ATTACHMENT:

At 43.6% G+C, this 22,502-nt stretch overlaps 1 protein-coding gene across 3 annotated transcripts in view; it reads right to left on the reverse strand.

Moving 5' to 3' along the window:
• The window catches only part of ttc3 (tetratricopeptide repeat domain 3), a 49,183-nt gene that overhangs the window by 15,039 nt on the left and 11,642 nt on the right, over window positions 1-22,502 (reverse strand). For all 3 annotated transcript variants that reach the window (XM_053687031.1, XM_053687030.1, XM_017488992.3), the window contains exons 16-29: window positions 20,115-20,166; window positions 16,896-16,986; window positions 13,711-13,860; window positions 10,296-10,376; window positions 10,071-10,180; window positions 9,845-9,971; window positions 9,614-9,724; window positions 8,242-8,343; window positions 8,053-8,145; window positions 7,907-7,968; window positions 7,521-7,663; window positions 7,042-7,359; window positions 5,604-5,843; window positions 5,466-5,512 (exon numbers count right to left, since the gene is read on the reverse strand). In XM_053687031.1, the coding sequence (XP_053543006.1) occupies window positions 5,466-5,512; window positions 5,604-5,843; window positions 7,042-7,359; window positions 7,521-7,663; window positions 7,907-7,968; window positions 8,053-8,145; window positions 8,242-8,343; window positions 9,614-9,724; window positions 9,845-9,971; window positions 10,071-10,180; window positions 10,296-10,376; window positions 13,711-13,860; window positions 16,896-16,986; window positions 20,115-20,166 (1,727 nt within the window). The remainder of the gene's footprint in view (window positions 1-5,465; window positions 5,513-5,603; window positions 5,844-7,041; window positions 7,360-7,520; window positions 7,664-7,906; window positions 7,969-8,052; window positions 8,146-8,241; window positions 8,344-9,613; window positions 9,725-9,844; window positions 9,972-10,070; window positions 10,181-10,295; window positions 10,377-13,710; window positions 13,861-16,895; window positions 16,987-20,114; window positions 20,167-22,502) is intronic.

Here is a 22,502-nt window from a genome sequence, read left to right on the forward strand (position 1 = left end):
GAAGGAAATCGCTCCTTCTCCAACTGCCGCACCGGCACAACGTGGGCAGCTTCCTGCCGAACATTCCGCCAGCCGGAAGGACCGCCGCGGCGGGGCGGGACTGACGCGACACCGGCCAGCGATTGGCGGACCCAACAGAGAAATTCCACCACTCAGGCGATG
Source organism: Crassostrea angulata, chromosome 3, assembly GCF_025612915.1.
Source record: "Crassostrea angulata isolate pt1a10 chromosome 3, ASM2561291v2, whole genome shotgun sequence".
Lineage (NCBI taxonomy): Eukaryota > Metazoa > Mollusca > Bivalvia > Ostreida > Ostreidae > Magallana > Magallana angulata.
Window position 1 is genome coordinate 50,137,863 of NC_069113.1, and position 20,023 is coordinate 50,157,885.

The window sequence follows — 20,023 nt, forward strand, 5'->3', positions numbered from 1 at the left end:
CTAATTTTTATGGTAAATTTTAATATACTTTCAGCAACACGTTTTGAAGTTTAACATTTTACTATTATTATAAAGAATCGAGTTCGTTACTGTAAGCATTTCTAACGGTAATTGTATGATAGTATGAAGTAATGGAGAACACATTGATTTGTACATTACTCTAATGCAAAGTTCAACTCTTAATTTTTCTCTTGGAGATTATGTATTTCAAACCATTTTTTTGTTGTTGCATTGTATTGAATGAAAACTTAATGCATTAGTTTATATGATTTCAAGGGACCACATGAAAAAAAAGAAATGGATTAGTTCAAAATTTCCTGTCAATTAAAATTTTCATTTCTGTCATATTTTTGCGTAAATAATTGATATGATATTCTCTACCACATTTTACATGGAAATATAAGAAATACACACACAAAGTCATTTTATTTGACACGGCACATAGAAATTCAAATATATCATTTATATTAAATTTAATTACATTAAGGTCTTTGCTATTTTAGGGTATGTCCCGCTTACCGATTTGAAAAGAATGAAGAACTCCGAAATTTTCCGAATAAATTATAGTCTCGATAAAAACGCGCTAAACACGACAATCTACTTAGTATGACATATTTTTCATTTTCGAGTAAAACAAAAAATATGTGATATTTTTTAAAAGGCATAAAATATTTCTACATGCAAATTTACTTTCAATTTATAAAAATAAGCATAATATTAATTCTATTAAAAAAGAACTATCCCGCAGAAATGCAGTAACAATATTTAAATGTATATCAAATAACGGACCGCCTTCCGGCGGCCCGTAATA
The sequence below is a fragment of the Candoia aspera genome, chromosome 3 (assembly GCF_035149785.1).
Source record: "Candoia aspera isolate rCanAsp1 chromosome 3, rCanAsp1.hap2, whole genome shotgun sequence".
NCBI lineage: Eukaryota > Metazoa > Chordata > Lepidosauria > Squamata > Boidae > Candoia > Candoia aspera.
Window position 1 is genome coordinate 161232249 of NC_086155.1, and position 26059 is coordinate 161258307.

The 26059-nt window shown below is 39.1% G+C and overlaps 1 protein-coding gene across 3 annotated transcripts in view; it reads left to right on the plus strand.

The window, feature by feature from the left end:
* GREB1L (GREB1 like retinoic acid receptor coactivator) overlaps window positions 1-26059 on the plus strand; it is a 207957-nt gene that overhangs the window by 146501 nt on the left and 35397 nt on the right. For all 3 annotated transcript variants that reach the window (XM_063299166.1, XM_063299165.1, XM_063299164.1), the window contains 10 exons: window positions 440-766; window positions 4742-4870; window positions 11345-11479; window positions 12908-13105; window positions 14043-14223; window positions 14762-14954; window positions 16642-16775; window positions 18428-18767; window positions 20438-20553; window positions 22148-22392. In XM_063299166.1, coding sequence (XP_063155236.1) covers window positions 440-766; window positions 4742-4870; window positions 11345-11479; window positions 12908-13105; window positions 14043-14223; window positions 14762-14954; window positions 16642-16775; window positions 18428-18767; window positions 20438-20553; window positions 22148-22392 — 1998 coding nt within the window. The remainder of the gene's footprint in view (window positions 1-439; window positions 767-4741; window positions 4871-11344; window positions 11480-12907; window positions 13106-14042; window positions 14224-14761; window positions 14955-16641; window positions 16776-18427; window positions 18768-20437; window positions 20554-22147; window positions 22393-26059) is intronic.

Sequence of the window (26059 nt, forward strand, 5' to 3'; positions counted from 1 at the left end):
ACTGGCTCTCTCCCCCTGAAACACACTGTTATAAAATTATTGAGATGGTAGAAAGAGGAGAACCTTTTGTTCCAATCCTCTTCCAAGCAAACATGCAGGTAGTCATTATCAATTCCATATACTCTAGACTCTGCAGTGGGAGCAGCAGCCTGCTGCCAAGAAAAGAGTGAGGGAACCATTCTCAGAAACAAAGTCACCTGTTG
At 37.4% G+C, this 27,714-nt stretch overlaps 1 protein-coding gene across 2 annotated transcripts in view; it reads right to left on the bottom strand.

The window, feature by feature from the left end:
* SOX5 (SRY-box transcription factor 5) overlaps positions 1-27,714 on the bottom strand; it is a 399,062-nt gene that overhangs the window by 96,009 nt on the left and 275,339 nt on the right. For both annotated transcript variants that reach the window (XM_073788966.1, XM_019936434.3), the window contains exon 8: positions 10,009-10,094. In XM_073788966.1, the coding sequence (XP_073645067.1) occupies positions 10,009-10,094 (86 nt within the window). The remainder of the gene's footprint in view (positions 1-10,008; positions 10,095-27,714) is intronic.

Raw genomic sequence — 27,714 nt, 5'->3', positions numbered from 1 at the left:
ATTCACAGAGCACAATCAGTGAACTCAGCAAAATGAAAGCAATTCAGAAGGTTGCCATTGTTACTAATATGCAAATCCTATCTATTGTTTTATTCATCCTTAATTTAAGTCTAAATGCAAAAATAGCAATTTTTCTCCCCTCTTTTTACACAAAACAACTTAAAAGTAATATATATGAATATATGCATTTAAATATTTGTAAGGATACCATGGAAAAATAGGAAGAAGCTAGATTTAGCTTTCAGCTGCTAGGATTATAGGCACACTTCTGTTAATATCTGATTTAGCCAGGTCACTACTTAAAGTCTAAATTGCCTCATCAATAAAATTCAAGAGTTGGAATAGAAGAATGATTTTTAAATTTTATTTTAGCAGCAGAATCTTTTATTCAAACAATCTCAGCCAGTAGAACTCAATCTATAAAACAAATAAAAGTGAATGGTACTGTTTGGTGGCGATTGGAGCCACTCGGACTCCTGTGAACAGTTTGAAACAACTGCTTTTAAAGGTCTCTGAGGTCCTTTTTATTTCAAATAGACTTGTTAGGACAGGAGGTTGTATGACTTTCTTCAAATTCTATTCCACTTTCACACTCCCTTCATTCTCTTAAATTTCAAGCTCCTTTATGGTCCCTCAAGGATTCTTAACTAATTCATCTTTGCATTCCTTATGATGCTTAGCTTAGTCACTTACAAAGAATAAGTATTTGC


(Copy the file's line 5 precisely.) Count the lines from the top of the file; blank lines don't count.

GAAGGAAATCGCTCCTTCTCCAACTGCCGCACCGGCACAACGTGGGCAGCTTCCTGCCGAACATTCCGCCAGCCGGAAGGACCGCCGCGGCGGGGCGGGACTGACGCGACACCGGCCAGCGATTGGCGGACCCAACAGAGAAATTCCACCACTCAGGCGATG